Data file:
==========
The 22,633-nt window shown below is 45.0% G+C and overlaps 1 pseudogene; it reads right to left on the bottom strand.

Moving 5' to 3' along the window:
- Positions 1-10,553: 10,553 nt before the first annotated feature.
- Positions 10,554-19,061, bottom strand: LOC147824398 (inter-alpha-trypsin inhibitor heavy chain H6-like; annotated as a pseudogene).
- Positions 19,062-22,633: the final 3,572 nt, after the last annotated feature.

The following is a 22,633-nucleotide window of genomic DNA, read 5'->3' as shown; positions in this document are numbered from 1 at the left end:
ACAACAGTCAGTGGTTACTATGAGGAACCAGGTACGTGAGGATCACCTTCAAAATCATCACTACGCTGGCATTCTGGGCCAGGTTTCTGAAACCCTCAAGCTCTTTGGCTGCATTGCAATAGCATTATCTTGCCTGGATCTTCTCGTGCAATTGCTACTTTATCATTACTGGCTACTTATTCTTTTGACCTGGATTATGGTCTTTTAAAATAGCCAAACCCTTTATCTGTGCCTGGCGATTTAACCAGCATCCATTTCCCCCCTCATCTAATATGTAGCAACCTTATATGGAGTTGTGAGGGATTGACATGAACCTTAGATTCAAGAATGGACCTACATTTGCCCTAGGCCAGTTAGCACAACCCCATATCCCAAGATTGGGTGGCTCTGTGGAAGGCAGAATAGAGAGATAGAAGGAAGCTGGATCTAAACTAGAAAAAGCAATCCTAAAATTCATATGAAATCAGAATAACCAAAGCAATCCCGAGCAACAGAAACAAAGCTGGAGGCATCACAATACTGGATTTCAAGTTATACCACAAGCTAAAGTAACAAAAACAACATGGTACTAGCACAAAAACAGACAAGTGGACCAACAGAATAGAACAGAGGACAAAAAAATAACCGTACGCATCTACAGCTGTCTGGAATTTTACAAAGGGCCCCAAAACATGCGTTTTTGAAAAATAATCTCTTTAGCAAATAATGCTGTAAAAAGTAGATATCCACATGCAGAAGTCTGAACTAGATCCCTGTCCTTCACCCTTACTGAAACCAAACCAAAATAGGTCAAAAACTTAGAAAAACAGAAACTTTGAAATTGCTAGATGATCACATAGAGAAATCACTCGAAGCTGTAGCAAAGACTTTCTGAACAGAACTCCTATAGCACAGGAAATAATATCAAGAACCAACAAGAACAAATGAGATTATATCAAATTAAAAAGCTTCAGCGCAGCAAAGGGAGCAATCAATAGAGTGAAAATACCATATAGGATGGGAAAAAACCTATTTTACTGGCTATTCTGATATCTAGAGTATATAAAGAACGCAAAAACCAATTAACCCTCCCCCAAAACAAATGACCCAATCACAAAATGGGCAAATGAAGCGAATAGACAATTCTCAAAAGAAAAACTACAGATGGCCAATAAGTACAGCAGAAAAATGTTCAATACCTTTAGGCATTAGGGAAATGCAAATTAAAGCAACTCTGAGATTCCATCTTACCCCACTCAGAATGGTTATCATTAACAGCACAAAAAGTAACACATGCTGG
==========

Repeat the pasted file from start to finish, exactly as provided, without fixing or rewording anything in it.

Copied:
The 22,633-nt window shown below is 45.0% G+C and overlaps 1 pseudogene; it reads right to left on the bottom strand.

Moving 5' to 3' along the window:
- Positions 1-10,553: 10,553 nt before the first annotated feature.
- Positions 10,554-19,061, bottom strand: LOC147824398 (inter-alpha-trypsin inhibitor heavy chain H6-like; annotated as a pseudogene).
- Positions 19,062-22,633: the final 3,572 nt, after the last annotated feature.

The following is a 22,633-nucleotide window of genomic DNA, read 5'->3' as shown; positions in this document are numbered from 1 at the left end:
ACAACAGTCAGTGGTTACTATGAGGAACCAGGTACGTGAGGATCACCTTCAAAATCATCACTACGCTGGCATTCTGGGCCAGGTTTCTGAAACCCTCAAGCTCTTTGGCTGCATTGCAATAGCATTATCTTGCCTGGATCTTCTCGTGCAATTGCTACTTTATCATTACTGGCTACTTATTCTTTTGACCTGGATTATGGTCTTTTAAAATAGCCAAACCCTTTATCTGTGCCTGGCGATTTAACCAGCATCCATTTCCCCCCTCATCTAATATGTAGCAACCTTATATGGAGTTGTGAGGGATTGACATGAACCTTAGATTCAAGAATGGACCTACATTTGCCCTAGGCCAGTTAGCACAACCCCATATCCCAAGATTGGGTGGCTCTGTGGAAGGCAGAATAGAGAGATAGAAGGAAGCTGGATCTAAACTAGAAAAAGCAATCCTAAAATTCATATGAAATCAGAATAACCAAAGCAATCCCGAGCAACAGAAACAAAGCTGGAGGCATCACAATACTGGATTTCAAGTTATACCACAAGCTAAAGTAACAAAAACAACATGGTACTAGCACAAAAACAGACAAGTGGACCAACAGAATAGAACAGAGGACAAAAAAATAACCGTACGCATCTACAGCTGTCTGGAATTTTACAAAGGGCCCCAAAACATGCGTTTTTGAAAAATAATCTCTTTAGCAAATAATGCTGTAAAAAGTAGATATCCACATGCAGAAGTCTGAACTAGATCCCTGTCCTTCACCCTTACTGAAACCAAACCAAAATAGGTCAAAAACTTAGAAAAACAGAAACTTTGAAATTGCTAGATGATCACATAGAGAAATCACTCGAAGCTGTAGCAAAGACTTTCTGAACAGAACTCCTATAGCACAGGAAATAATATCAAGAACCAACAAGAACAAATGAGATTATATCAAATTAAAAAGCTTCAGCGCAGCAAAGGGAGCAATCAATAGAGTGAAAATACCATATAGGATGGGAAAAAACCTATTTTACTGGCTATTCTGATATCTAGAGTATATAAAGAACGCAAAAACCAATTAACCCTCCCCCAAAACAAATGACCCAATCACAAAATGGGCAAATGAAGCGAATAGACAATTCTCAAAAGAAAAACTACAGATGGCCAATAAGTACAGCAGAAAAATGTTCAATACCTTTAGGCATTAGGGAAATGCAAATTAAAGCAACTCTGAGATTCCATCTTACCCCACTCAGAATGGTTATCATTAACAGCACAAAAAGTAACACATGCTGG